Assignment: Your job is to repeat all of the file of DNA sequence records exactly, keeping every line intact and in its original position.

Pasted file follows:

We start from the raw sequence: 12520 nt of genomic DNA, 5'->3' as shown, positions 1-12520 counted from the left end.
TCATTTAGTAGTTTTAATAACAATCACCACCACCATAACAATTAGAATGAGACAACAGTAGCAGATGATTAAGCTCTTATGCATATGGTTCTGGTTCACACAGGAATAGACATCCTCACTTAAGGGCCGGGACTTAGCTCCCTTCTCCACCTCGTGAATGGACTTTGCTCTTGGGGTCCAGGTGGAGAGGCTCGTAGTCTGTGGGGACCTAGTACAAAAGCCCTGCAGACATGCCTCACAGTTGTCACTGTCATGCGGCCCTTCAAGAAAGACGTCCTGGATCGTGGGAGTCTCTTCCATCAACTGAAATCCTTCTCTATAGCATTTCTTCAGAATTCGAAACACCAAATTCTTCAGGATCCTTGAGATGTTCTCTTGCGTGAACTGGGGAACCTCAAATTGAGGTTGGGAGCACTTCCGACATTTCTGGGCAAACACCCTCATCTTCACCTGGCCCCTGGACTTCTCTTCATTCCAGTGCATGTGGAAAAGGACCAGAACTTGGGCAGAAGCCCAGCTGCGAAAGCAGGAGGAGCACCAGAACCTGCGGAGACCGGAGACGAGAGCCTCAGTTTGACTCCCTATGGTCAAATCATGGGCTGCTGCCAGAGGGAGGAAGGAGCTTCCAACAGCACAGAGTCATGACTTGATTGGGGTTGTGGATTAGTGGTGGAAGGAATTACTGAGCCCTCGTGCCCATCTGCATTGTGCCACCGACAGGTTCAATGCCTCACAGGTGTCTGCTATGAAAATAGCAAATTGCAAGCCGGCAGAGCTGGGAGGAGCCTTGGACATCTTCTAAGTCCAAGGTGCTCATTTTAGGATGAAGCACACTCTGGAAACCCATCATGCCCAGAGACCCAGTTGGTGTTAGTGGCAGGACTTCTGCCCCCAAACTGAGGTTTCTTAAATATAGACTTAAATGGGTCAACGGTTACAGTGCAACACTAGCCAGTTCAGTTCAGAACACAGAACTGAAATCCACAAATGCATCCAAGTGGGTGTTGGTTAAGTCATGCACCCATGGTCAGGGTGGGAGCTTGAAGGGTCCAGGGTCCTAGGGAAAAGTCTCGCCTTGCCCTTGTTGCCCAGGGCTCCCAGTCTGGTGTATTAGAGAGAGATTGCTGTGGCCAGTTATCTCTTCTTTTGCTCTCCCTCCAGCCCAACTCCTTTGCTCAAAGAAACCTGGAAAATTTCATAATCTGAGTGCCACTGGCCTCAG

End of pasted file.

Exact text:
We start from the raw sequence: 12520 nt of genomic DNA, 5'->3' as shown, positions 1-12520 counted from the left end.
TCATTTAGTAGTTTTAATAACAATCACCACCACCATAACAATTAGAATGAGACAACAGTAGCAGATGATTAAGCTCTTATGCATATGGTTCTGGTTCACACAGGAATAGACATCCTCACTTAAGGGCCGGGACTTAGCTCCCTTCTCCACCTCGTGAATGGACTTTGCTCTTGGGGTCCAGGTGGAGAGGCTCGTAGTCTGTGGGGACCTAGTACAAAAGCCCTGCAGACATGCCTCACAGTTGTCACTGTCATGCGGCCCTTCAAGAAAGACGTCCTGGATCGTGGGAGTCTCTTCCATCAACTGAAATCCTTCTCTATAGCATTTCTTCAGAATTCGAAACACCAAATTCTTCAGGATCCTTGAGATGTTCTCTTGCGTGAACTGGGGAACCTCAAATTGAGGTTGGGAGCACTTCCGACATTTCTGGGCAAACACCCTCATCTTCACCTGGCCCCTGGACTTCTCTTCATTCCAGTGCATGTGGAAAAGGACCAGAACTTGGGCAGAAGCCCAGCTGCGAAAGCAGGAGGAGCACCAGAACCTGCGGAGACCGGAGACGAGAGCCTCAGTTTGACTCCCTATGGTCAAATCATGGGCTGCTGCCAGAGGGAGGAAGGAGCTTCCAACAGCACAGAGTCATGACTTGATTGGGGTTGTGGATTAGTGGTGGAAGGAATTACTGAGCCCTCGTGCCCATCTGCATTGTGCCACCGACAGGTTCAATGCCTCACAGGTGTCTGCTATGAAAATAGCAAATTGCAAGCCGGCAGAGCTGGGAGGAGCCTTGGACATCTTCTAAGTCCAAGGTGCTCATTTTAGGATGAAGCACACTCTGGAAACCCATCATGCCCAGAGACCCAGTTGGTGTTAGTGGCAGGACTTCTGCCCCCAAACTGAGGTTTCTTAAATATAGACTTAAATGGGTCAACGGTTACAGTGCAACACTAGCCAGTTCAGTTCAGAACACAGAACTGAAATCCACAAATGCATCCAAGTGGGTGTTGGTTAAGTCATGCACCCATGGTCAGGGTGGGAGCTTGAAGGGTCCAGGGTCCTAGGGAAAAGTCTCGCCTTGCCCTTGTTGCCCAGGGCTCCCAGTCTGGTGTATTAGAGAGAGATTGCTGTGGCCAGTTATCTCTTCTTTTGCTCTCCCTCCAGCCCAACTCCTTTGCTCAAAGAAACCTGGAAAATTTCATAATCTGAGTGCCACTGGCCTCAG